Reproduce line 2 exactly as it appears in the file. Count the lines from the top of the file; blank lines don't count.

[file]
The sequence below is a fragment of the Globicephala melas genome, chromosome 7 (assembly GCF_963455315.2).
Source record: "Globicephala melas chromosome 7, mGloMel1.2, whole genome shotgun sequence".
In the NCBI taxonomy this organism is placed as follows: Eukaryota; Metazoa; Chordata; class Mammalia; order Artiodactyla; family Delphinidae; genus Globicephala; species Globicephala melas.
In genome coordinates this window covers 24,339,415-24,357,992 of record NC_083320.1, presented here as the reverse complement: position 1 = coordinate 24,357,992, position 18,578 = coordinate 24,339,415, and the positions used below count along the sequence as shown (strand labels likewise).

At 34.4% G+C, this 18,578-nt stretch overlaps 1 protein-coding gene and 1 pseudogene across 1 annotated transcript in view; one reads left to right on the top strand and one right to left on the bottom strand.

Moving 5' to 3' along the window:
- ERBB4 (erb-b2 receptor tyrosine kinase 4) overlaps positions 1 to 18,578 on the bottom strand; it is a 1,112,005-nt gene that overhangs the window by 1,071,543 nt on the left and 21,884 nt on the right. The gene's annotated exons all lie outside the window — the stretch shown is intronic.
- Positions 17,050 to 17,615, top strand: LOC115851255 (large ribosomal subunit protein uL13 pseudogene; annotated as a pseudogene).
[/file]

Source record: "Globicephala melas chromosome 7, mGloMel1.2, whole genome shotgun sequence".